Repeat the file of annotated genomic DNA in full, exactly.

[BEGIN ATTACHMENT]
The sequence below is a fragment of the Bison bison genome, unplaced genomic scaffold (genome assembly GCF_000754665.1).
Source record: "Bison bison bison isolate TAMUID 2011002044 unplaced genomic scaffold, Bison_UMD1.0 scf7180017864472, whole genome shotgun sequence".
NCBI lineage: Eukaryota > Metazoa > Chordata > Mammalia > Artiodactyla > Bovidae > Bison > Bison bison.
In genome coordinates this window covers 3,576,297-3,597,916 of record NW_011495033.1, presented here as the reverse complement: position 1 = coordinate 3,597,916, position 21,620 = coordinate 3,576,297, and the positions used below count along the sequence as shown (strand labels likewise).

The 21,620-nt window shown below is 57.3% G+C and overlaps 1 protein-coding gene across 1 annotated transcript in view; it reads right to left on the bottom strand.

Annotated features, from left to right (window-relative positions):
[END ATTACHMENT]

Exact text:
The sequence below is a fragment of the Bison bison genome, unplaced genomic scaffold (genome assembly GCF_000754665.1).
Source record: "Bison bison bison isolate TAMUID 2011002044 unplaced genomic scaffold, Bison_UMD1.0 scf7180017864472, whole genome shotgun sequence".
NCBI lineage: Eukaryota > Metazoa > Chordata > Mammalia > Artiodactyla > Bovidae > Bison > Bison bison.
In genome coordinates this window covers 3,576,297-3,597,916 of record NW_011495033.1, presented here as the reverse complement: position 1 = coordinate 3,597,916, position 21,620 = coordinate 3,576,297, and the positions used below count along the sequence as shown (strand labels likewise).

The 21,620-nt window shown below is 57.3% G+C and overlaps 1 protein-coding gene across 1 annotated transcript in view; it reads right to left on the bottom strand.

Annotated features, from left to right (window-relative positions):